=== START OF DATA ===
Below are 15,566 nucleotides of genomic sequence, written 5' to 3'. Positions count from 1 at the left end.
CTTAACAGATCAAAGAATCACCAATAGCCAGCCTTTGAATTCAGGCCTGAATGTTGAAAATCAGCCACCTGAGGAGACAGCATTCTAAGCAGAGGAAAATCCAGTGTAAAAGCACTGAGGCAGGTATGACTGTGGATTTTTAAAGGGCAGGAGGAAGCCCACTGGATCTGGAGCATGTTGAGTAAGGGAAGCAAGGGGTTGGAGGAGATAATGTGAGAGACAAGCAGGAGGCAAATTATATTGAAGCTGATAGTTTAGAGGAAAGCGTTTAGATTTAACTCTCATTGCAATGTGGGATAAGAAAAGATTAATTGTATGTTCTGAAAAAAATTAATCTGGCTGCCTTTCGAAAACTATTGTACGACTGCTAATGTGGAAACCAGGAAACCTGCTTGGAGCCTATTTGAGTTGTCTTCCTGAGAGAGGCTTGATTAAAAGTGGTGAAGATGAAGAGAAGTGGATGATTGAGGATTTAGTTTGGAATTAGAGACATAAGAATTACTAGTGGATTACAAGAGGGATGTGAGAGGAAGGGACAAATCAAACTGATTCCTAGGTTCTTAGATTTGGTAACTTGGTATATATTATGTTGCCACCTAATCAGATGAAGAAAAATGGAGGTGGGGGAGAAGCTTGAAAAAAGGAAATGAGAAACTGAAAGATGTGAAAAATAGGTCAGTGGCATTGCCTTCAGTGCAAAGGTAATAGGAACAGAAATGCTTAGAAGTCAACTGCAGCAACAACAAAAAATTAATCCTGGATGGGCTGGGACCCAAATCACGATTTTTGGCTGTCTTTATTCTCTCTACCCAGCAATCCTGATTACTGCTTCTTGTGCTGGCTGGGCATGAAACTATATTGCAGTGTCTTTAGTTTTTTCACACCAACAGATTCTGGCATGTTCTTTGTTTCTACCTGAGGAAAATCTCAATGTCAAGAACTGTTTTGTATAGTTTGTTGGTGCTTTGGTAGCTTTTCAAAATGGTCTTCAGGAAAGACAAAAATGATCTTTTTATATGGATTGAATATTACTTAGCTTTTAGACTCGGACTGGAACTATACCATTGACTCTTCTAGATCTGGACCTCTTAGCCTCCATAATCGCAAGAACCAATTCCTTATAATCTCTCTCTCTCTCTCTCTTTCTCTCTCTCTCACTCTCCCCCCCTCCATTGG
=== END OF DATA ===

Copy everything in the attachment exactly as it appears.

Below are 15,566 nucleotides of genomic sequence, written 5' to 3'. Positions count from 1 at the left end.
CTTAACAGATCAAAGAATCACCAATAGCCAGCCTTTGAATTCAGGCCTGAATGTTGAAAATCAGCCACCTGAGGAGACAGCATTCTAAGCAGAGGAAAATCCAGTGTAAAAGCACTGAGGCAGGTATGACTGTGGATTTTTAAAGGGCAGGAGGAAGCCCACTGGATCTGGAGCATGTTGAGTAAGGGAAGCAAGGGGTTGGAGGAGATAATGTGAGAGACAAGCAGGAGGCAAATTATATTGAAGCTGATAGTTTAGAGGAAAGCGTTTAGATTTAACTCTCATTGCAATGTGGGATAAGAAAAGATTAATTGTATGTTCTGAAAAAAATTAATCTGGCTGCCTTTCGAAAACTATTGTACGACTGCTAATGTGGAAACCAGGAAACCTGCTTGGAGCCTATTTGAGTTGTCTTCCTGAGAGAGGCTTGATTAAAAGTGGTGAAGATGAAGAGAAGTGGATGATTGAGGATTTAGTTTGGAATTAGAGACATAAGAATTACTAGTGGATTACAAGAGGGATGTGAGAGGAAGGGACAAATCAAACTGATTCCTAGGTTCTTAGATTTGGTAACTTGGTATATATTATGTTGCCACCTAATCAGATGAAGAAAAATGGAGGTGGGGGAGAAGCTTGAAAAAAGGAAATGAGAAACTGAAAGATGTGAAAAATAGGTCAGTGGCATTGCCTTCAGTGCAAAGGTAATAGGAACAGAAATGCTTAGAAGTCAACTGCAGCAACAACAAAAAATTAATCCTGGATGGGCTGGGACCCAAATCACGATTTTTGGCTGTCTTTATTCTCTCTACCCAGCAATCCTGATTACTGCTTCTTGTGCTGGCTGGGCATGAAACTATATTGCAGTGTCTTTAGTTTTTTCACACCAACAGATTCTGGCATGTTCTTTGTTTCTACCTGAGGAAAATCTCAATGTCAAGAACTGTTTTGTATAGTTTGTTGGTGCTTTGGTAGCTTTTCAAAATGGTCTTCAGGAAAGACAAAAATGATCTTTTTATATGGATTGAATATTACTTAGCTTTTAGACTCGGACTGGAACTATACCATTGACTCTTCTAGATCTGGACCTCTTAGCCTCCATAATCGCAAGAACCAATTCCTTATAATCTCTCTCTCTCTCTCTCTTTCTCTCTCTCTCACTCTCCCCCCCTCCATTGG